Since 1972, poor people who get stuck on dialysis automatically become covered by medicare insurance and the dilemma is they lose all hope or just don’t know about the living kidney donor transplant option.
According to MDTV it costs over $75,000.00 to educate a community and find just one altruistic living kidney donor. It seems such a small price to pay to save a life, especially since the cost of dialysis is $84,000.00 per year (paid for by Medicare).
Paul Argen, CEO and Executive Producer of MDTV says, “Flood Sisters broke the code for people who are stuck on dialysis and want the best option to return to some normalcy. I am so impressed with thegreat work of Flood Sisters Kidney Foundation that we now have formed an exclusive partnership of collaboration to fund this effort with a long-term commitment to penetrate hundreds of these communities nationwide. Our partnership not only will give people renewed hope and save lives, but deliver a unified channel of education for families, hospitals, caregivers, providers, public health and the media to embrace. We are getting ready to move the needle in this disease state –a much-needed Angelic Gift for society. Stay tuned. Coming soon.”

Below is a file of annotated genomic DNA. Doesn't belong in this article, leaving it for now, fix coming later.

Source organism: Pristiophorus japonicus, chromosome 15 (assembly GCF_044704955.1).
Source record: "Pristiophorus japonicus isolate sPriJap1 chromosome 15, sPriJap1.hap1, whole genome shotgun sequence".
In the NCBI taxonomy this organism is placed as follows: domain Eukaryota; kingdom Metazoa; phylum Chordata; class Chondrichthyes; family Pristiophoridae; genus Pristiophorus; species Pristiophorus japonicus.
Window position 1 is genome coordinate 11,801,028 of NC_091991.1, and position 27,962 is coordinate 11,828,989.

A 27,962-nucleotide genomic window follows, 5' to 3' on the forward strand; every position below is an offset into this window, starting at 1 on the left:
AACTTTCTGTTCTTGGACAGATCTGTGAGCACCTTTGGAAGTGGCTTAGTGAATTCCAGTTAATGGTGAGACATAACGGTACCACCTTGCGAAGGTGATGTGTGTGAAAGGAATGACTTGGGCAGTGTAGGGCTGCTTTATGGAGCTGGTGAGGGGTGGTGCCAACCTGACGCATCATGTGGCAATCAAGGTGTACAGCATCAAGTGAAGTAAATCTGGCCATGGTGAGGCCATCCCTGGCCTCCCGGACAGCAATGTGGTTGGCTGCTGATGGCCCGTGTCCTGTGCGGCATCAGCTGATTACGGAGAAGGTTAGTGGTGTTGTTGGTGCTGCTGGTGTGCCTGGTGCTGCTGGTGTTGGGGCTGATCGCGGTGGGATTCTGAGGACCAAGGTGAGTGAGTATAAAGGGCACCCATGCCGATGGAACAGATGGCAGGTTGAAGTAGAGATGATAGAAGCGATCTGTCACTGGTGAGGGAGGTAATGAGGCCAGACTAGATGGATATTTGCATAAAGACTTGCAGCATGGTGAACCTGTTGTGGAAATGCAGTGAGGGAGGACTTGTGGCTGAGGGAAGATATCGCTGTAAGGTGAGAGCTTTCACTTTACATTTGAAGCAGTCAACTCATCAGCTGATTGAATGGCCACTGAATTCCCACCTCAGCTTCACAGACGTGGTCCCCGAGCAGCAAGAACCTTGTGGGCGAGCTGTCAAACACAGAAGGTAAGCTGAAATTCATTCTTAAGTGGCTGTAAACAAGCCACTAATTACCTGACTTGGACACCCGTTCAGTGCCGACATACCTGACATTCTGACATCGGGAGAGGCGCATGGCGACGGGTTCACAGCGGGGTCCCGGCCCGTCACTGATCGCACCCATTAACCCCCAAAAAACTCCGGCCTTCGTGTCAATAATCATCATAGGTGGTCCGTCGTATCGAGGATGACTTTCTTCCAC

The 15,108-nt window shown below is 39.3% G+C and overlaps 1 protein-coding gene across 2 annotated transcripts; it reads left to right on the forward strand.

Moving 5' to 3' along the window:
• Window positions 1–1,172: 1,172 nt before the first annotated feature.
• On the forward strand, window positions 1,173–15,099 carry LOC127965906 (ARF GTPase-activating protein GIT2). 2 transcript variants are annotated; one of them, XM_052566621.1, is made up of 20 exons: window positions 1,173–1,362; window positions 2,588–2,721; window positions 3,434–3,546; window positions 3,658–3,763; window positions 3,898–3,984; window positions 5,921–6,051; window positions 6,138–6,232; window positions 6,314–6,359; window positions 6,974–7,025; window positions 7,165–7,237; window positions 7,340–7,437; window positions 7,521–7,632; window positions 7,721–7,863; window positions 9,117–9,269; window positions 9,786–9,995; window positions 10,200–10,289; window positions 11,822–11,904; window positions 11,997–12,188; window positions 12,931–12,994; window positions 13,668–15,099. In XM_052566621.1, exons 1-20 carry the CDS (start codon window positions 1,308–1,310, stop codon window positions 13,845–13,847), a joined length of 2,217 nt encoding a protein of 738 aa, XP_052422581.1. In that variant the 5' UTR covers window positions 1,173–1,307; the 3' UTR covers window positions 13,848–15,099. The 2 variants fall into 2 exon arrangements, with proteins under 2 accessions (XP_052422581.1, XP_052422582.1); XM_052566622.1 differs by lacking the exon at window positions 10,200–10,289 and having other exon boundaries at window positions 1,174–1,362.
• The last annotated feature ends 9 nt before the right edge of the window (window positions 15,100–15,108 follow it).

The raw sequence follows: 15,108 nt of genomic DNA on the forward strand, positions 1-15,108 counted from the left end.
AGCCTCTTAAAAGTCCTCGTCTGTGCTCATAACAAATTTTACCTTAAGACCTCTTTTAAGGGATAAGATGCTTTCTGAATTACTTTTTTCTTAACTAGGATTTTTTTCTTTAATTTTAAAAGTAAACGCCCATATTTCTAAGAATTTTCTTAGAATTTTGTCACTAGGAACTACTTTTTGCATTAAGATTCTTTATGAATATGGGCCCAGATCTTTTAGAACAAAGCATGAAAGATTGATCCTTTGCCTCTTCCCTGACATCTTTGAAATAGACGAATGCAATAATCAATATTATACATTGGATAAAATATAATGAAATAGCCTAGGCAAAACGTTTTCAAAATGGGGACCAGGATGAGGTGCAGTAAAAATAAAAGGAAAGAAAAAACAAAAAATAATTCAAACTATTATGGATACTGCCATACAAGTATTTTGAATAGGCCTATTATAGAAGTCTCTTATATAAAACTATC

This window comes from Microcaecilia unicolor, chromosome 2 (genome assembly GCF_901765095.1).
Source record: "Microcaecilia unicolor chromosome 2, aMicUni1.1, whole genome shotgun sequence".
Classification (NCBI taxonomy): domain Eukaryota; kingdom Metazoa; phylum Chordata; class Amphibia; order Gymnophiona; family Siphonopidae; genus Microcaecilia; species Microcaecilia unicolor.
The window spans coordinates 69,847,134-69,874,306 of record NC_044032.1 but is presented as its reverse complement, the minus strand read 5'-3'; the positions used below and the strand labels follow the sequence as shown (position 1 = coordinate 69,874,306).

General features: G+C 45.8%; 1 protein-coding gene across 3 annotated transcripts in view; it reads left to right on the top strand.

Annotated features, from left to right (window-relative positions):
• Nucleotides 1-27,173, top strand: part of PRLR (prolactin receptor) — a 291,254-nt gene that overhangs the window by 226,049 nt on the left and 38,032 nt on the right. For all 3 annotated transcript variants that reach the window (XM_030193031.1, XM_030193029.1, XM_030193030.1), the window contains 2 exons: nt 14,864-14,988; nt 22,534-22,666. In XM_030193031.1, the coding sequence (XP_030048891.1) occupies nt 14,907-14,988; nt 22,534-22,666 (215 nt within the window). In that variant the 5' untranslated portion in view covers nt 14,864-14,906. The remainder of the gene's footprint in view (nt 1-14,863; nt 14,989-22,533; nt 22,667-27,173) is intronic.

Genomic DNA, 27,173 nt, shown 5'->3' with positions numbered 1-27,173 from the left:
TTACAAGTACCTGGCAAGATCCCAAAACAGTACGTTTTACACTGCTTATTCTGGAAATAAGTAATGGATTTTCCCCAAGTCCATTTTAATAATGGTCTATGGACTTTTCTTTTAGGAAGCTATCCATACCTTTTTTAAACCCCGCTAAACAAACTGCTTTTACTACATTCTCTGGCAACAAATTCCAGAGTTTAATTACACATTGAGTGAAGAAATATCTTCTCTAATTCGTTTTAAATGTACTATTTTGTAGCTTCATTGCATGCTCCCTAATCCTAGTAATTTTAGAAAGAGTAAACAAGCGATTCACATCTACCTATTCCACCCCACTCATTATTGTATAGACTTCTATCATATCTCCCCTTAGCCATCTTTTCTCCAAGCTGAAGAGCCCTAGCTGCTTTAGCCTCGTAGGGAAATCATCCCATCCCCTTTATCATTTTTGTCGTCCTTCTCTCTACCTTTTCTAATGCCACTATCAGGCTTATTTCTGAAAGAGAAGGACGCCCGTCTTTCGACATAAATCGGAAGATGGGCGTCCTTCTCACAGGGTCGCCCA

Remember, only people with end stage kidney disease can be listed for deceased donor transplantation. But living donor transplants can be “pre-emptive” taking place before the need for dialysis. This has a lot of health advantages.